At daybreak the following morning, I climbed the central outdoor stairwell to the top of the hotel to film the sleepy town awakening. Roosters crowed and the hotel’s freshly washed and drying sheets whipped to the wind in the crisp mountain air. The morning light did not disappoint. Kitty corner across from my rooftop vantage point was one of the small town’s several churches, with a walled courtyard and red and white banners fluttering in the breeze.  The village’s main road leads up to the mountains and is lined with red tiled roofed-homes and sidewalks swept immaculately clean. The sun was just beginning to peek through the mountains when I had to leave to hurry down to breakfast.

Despite the beauty and well-kept appearance of Angangueo, and especially of our charming guesthouse, the town and the Hotel Don Bruno were nearly empty of tourists. Reports of mayhem and murder in Michoacán have drastically reduced the number of people traveling to Angangueo to see the Monarchs at the biospheres.

The gang violence is taking place on the far western side of Michoacán, near the Pacific Coast. Angangueo is located on the far eastern side of the state, bordering the state of Mexico. Not traveling to Angangueo for that reason is as uninformed as if someone decided not to travel to San Francisco because of the gang violence that takes place in Los Angeles! The people of Angangueo have stopped logging to protect the Monarch’s habitat and have come to rely heavily on income from tourism. I was deeply saddened to see the lack of visitors, at this time of year especially, when the Monarchs are at their peak activity at the colonies.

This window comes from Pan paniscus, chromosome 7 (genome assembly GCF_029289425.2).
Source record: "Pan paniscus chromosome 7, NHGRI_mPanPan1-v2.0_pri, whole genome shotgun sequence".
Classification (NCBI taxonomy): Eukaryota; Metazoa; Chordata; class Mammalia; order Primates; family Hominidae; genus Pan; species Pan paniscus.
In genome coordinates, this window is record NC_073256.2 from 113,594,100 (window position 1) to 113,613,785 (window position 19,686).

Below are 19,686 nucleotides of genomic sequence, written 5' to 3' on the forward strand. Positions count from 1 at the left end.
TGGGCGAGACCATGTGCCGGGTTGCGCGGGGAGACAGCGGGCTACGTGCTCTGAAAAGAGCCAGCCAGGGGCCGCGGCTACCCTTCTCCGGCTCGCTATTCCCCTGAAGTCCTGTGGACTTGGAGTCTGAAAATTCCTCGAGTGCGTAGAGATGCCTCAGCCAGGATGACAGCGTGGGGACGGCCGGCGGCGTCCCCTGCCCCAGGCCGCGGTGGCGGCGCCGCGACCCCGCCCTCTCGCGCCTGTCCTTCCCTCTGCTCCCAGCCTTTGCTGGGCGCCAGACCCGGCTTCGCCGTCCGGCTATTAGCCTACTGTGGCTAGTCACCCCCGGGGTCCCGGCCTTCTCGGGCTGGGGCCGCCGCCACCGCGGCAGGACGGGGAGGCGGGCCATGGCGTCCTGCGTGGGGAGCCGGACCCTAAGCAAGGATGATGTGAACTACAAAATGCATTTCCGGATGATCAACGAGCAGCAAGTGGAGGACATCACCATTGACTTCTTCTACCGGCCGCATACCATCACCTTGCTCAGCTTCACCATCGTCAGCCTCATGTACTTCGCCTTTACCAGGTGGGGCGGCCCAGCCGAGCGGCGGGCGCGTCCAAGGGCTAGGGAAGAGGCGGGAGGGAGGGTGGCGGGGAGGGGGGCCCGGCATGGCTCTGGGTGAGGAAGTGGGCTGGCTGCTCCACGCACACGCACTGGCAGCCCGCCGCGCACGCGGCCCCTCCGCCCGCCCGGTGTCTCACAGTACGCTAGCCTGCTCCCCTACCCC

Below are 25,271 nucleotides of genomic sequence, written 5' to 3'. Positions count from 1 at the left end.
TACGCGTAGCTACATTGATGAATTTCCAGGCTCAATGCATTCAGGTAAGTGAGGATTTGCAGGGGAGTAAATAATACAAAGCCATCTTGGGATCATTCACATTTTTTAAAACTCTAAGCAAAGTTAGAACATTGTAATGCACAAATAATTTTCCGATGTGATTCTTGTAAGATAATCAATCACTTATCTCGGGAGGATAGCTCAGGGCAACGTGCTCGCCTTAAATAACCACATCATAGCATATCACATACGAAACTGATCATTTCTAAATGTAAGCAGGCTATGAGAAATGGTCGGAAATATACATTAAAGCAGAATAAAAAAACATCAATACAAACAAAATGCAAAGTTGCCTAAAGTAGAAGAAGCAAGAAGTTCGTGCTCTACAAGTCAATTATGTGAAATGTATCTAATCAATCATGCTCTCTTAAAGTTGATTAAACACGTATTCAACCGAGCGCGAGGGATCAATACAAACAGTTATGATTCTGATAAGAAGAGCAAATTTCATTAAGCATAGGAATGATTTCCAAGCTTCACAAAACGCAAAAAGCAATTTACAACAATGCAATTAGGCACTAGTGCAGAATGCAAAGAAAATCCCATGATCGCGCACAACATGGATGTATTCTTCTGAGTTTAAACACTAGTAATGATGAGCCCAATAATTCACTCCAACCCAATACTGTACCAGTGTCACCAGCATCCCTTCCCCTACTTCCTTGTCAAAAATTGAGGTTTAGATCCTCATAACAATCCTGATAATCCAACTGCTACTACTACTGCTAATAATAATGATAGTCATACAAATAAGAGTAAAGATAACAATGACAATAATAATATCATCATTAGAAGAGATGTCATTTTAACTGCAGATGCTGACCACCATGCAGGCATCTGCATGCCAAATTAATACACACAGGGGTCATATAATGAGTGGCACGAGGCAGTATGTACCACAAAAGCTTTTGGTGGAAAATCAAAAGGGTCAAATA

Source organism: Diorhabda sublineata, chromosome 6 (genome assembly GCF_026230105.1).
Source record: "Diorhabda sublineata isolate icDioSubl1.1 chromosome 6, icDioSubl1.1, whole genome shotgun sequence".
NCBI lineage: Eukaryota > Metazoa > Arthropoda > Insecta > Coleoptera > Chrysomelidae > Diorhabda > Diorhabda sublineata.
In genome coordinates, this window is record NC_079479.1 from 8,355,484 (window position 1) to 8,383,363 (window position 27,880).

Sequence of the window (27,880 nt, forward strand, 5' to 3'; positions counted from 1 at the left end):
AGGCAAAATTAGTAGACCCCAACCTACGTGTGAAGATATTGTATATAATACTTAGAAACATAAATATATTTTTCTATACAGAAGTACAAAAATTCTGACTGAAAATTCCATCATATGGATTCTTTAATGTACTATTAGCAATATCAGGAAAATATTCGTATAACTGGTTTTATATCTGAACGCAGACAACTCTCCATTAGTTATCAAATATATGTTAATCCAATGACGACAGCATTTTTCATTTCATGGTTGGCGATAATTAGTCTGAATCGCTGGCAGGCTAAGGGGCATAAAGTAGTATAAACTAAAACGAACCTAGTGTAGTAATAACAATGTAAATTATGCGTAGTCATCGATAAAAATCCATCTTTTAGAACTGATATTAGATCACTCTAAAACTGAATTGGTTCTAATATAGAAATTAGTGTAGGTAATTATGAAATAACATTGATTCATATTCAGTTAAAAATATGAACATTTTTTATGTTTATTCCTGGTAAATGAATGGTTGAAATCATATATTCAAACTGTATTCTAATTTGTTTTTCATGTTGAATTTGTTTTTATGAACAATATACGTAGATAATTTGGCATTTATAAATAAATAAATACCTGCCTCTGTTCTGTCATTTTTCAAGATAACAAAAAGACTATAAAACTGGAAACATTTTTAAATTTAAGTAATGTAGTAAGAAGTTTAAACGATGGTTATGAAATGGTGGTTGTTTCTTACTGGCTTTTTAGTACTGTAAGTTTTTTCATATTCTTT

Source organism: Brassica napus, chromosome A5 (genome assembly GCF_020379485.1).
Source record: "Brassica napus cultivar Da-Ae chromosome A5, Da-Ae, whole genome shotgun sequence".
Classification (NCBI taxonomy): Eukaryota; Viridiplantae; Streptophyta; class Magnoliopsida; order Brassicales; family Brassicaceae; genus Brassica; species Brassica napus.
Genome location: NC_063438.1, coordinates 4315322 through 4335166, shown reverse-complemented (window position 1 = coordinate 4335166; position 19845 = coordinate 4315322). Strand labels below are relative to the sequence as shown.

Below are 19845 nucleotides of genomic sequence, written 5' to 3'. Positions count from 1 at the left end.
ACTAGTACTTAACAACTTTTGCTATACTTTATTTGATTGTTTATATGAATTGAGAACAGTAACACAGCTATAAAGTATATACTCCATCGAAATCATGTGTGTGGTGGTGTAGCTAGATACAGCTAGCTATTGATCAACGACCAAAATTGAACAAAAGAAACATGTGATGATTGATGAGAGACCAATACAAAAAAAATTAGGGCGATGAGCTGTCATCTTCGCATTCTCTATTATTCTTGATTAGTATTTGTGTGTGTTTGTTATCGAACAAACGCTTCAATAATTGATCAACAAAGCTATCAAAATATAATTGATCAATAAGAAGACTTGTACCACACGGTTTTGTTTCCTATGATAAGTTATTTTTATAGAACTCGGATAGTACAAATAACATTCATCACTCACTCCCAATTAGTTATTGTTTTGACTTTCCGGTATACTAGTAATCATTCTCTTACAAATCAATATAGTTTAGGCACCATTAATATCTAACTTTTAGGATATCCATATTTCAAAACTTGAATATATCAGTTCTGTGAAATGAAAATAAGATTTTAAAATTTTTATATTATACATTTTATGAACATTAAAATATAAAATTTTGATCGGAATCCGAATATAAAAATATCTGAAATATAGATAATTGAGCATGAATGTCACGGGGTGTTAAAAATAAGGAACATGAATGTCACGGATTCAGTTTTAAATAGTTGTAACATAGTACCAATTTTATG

San Simón Angangueo Mexico ©Kim Smith 2014 copySan Simon Parish Church

Inmaculada Concepcíon ©Kim Smith 2014Inmaculada Concepcíon

Next installment: Day 1 at the Monarch Colony

16 thoughts on “Monarch Expedition: Part One ~ Angangueo Michoacán, Mexico

  1. Wowzers the place looks beautiful. Grounds incredibly manicured. I pictured a dusty scene out of an old Clint Eastwood movie. This place looks almost touristy compared to what I had envisioned.


    1. Very beautiful and very well maintained. Even the most modest shops were meticulously clean, with shopkeepers sweeping the area in front of their stores several times a day. Tourism accounts for about 25 percent of the municipality’s economy.
      The drive to Angangueo took us through a valley of very rural farmland. No washing machines or dryers here! The women wash laundry by hand in large stone cisterns and all is hung to dry. Many of the fields are plowed by horse, and we saw one man maintaining an entire field by hand, with a sickle.